Conclusions

Our results suggest Bm1645 functions as a source of small RNAs pool and this pool can produce many BmAGO2-associated small RNAs that regulate TE’s expression.

Keywords

TEs Bm1645 TE-siRNA BmAGO2-associated small RNAs

Background

The Argonaute (AGO) protein family contains proteins that are highly conserved throughout evolution. These proteins are the core components of the RNA-induced silencing complex (RISC) that function to silence gene expression in both plants and animals [14]. There are several AGO proteins present in different species. For example, eight types of AGO proteins in the human and mouse, while 27 AGO proteins in C. elegans [2]. There were four members of the AGO family systemically identified in Bombyx mori [5]. The proteins are termed BmAGO1, BmAGO2, BmAGO3, and BmPIWI. The first two members belong to the AGO subfamily, and the latter two proteins are members of the PIWI subfamily. The AGO proteins bind to small non-coding RNAs (sRNAs) to complete the RISC complex; the functions of most sRNAs are mediated through the AGO proteins.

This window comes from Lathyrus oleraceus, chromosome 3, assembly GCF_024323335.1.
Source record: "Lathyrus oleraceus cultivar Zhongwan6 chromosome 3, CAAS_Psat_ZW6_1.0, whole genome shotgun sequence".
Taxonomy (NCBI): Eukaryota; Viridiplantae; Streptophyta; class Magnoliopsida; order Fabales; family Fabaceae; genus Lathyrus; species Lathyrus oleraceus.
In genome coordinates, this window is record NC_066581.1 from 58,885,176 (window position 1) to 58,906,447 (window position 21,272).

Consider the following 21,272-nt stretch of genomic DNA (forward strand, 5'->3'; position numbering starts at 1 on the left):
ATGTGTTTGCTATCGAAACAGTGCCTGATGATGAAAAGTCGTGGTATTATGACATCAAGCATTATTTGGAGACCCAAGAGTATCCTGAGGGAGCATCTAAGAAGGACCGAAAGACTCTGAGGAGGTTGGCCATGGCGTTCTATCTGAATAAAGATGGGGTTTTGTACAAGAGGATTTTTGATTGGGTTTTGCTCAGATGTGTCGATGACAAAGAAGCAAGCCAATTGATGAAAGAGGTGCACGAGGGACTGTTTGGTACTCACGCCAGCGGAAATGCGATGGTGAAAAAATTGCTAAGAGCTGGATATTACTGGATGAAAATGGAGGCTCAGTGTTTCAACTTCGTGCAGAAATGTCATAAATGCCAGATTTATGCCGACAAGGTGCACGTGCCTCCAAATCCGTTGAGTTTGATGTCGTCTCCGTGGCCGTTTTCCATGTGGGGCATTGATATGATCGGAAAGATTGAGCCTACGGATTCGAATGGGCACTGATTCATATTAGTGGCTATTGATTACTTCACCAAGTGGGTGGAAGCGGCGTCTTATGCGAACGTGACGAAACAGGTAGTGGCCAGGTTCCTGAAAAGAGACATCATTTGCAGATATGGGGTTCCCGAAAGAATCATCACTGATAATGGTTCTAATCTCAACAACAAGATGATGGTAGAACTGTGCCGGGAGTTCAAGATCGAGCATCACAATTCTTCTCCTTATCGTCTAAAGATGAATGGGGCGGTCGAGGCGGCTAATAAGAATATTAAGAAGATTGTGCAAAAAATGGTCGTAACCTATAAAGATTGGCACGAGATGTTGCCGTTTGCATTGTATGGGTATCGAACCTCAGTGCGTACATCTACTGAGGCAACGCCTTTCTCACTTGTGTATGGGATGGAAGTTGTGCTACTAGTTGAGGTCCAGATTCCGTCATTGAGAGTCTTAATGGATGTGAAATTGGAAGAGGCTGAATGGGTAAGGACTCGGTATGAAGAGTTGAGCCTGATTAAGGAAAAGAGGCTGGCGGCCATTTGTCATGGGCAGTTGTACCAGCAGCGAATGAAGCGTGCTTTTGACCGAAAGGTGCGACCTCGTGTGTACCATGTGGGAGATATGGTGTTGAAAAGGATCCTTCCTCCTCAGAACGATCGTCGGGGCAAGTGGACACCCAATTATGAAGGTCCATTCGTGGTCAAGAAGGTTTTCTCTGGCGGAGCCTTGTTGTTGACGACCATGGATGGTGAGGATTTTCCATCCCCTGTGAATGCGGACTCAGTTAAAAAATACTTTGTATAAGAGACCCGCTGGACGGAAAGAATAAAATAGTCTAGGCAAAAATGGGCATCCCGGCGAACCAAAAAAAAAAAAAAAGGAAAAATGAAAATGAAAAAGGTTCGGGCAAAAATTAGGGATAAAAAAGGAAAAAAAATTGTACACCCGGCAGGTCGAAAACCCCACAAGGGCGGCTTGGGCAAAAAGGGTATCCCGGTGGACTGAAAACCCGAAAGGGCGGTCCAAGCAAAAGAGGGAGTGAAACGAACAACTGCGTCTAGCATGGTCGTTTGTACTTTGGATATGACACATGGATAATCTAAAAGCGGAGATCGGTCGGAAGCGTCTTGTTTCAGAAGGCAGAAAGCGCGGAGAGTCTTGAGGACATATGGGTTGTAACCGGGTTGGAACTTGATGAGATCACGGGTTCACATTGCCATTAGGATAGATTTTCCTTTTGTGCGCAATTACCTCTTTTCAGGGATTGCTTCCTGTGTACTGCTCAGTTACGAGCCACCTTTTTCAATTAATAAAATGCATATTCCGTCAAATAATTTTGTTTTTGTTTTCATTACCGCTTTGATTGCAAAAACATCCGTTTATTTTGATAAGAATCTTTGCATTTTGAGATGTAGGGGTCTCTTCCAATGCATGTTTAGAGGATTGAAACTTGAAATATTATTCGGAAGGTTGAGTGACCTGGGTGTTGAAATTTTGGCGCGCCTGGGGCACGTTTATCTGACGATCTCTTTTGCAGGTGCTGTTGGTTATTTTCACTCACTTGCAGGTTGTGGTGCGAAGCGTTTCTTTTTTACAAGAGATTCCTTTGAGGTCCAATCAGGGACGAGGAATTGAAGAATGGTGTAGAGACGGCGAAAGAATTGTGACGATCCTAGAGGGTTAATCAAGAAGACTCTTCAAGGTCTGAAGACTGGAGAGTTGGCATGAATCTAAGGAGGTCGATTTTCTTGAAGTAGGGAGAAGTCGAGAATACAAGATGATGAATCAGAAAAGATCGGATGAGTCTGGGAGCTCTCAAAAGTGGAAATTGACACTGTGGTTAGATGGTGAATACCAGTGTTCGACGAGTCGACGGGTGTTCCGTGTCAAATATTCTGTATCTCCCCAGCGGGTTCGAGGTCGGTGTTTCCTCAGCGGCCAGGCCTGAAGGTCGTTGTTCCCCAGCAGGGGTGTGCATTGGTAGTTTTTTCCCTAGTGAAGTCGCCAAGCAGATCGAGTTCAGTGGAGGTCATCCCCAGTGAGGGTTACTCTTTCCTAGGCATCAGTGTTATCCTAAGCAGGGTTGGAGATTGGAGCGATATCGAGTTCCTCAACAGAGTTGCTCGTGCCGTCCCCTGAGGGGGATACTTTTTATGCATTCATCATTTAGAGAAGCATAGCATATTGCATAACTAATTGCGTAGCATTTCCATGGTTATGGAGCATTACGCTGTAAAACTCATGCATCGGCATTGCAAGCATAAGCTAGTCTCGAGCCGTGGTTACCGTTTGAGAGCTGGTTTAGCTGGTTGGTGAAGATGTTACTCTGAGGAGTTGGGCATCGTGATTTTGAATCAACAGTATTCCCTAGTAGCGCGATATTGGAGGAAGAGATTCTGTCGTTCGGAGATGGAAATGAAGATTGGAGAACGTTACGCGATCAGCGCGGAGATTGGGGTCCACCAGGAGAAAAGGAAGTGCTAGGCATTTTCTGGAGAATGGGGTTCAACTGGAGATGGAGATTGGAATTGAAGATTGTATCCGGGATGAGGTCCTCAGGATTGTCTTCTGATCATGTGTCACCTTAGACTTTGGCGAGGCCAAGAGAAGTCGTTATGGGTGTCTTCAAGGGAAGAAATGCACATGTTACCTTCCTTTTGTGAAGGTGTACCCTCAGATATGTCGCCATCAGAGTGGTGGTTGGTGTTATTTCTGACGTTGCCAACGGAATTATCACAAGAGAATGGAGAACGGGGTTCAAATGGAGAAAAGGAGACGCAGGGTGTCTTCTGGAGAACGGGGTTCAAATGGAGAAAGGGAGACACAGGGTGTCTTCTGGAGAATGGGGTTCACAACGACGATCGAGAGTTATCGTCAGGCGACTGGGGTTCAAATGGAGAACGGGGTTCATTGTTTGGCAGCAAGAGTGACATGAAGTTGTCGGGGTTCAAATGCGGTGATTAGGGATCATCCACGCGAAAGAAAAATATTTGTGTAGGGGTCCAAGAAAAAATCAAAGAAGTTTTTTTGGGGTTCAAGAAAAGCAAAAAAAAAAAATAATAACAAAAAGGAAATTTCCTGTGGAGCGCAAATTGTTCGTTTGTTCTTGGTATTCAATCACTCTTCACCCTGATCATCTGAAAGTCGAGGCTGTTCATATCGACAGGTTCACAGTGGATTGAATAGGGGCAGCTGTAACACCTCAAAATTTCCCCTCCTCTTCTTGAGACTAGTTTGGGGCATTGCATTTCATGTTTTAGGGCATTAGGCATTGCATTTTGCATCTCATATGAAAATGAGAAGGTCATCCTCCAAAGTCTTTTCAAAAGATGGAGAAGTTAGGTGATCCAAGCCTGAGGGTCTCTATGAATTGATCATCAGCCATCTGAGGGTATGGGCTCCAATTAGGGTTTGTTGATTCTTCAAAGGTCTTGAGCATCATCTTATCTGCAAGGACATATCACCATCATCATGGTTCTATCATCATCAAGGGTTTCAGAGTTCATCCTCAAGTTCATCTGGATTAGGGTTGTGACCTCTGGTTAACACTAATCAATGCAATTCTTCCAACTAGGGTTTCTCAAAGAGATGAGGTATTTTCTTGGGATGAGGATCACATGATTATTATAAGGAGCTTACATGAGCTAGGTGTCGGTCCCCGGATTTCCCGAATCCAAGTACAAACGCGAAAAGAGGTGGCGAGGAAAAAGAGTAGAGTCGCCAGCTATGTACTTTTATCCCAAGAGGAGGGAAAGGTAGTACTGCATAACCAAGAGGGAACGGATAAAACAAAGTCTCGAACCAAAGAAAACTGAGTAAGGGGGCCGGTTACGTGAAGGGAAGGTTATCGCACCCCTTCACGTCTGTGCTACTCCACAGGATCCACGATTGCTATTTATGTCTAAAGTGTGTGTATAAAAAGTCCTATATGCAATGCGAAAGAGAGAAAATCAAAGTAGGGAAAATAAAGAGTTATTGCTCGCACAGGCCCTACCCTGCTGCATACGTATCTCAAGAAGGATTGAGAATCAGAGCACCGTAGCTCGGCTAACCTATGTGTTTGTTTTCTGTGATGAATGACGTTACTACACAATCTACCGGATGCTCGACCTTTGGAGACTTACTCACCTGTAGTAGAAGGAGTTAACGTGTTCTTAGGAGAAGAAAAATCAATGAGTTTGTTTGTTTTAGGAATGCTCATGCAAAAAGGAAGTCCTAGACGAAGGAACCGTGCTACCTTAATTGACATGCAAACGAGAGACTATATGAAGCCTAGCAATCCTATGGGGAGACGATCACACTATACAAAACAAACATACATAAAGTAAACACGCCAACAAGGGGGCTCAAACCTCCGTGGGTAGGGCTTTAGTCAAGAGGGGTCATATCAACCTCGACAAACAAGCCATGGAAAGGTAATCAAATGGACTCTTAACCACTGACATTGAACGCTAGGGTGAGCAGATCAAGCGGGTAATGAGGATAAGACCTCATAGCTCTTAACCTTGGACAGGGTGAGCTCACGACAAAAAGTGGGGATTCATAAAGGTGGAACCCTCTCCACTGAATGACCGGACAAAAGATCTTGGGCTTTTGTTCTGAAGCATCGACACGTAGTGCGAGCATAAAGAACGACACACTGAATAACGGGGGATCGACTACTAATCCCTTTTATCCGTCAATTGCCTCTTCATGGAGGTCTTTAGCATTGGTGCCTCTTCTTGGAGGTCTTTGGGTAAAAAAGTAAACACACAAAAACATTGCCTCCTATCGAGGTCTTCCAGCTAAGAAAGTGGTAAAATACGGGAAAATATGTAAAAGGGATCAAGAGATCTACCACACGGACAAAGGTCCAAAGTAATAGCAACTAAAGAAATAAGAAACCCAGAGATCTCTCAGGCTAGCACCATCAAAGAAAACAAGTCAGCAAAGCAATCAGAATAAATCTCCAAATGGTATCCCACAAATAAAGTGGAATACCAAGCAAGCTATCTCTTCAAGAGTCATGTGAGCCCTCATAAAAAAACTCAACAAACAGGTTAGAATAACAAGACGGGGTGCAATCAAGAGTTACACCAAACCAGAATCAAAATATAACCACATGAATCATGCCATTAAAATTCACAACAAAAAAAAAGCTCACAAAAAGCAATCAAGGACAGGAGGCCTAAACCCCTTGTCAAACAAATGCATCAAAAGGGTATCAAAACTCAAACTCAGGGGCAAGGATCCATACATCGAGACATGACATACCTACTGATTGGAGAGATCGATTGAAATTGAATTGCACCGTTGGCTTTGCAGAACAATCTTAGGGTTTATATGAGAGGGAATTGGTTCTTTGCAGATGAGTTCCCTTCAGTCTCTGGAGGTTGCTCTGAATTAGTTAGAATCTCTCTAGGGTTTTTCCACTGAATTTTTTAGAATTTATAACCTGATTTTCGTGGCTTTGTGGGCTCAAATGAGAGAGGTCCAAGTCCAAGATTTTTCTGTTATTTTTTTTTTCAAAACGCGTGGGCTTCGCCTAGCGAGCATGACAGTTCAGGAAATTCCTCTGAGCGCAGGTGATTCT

sRNAs are important regulatory molecules in gene silencing and involved in the regulation of many cellular activities. There are three major classes of small RNAs: microRNAs (miRNAs), small interfering RNAs (siRNAs) and Piwi-interacting RNAs (piRNAs) [6]. All the three classes of small RNAs can be modulated by different mechanisms to generate various products with diverse functions. siRNAs are a special type of small RNA generated from exogenous dsRNAs that act in the process of RNA interference. Several endogenous double-stranded RNA substrates are sources of siRNAs, including long hairpin structures [7] and transposable elements [8, 9]. The endogenous siRNAs could control the activity of the TEs and regulate the expression of some genes, and they could also work for viral defense in virus-infected cells [1017].